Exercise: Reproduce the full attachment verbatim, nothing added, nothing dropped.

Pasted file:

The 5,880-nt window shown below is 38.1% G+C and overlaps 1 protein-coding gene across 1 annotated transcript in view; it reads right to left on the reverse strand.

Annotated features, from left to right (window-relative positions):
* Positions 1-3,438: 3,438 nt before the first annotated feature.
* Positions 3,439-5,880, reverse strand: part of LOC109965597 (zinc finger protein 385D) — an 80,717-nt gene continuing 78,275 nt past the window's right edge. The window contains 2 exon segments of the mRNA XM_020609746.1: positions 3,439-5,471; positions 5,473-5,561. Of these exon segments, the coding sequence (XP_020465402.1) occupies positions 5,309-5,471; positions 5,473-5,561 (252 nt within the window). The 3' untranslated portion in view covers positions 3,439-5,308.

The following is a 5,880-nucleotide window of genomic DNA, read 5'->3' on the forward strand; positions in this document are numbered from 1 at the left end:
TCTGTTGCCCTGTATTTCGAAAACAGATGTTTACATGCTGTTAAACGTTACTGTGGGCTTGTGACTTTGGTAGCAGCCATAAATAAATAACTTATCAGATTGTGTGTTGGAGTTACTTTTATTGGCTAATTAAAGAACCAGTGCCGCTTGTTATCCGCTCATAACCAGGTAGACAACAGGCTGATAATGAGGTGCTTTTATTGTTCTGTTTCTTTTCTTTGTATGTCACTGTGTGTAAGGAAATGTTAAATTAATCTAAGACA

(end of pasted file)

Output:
The 5,880-nt window shown below is 38.1% G+C and overlaps 1 protein-coding gene across 1 annotated transcript in view; it reads right to left on the reverse strand.

Annotated features, from left to right (window-relative positions):
* Positions 1-3,438: 3,438 nt before the first annotated feature.
* Positions 3,439-5,880, reverse strand: part of LOC109965597 (zinc finger protein 385D) — an 80,717-nt gene continuing 78,275 nt past the window's right edge. The window contains 2 exon segments of the mRNA XM_020609746.1: positions 3,439-5,471; positions 5,473-5,561. Of these exon segments, the coding sequence (XP_020465402.1) occupies positions 5,309-5,471; positions 5,473-5,561 (252 nt within the window). The 3' untranslated portion in view covers positions 3,439-5,308.

The following is a 5,880-nucleotide window of genomic DNA, read 5'->3' on the forward strand; positions in this document are numbered from 1 at the left end:
TCTGTTGCCCTGTATTTCGAAAACAGATGTTTACATGCTGTTAAACGTTACTGTGGGCTTGTGACTTTGGTAGCAGCCATAAATAAATAACTTATCAGATTGTGTGTTGGAGTTACTTTTATTGGCTAATTAAAGAACCAGTGCCGCTTGTTATCCGCTCATAACCAGGTAGACAACAGGCTGATAATGAGGTGCTTTTATTGTTCTGTTTCTTTTCTTTGTATGTCACTGTGTGTAAGGAAATGTTAAATTAATCTAAGACA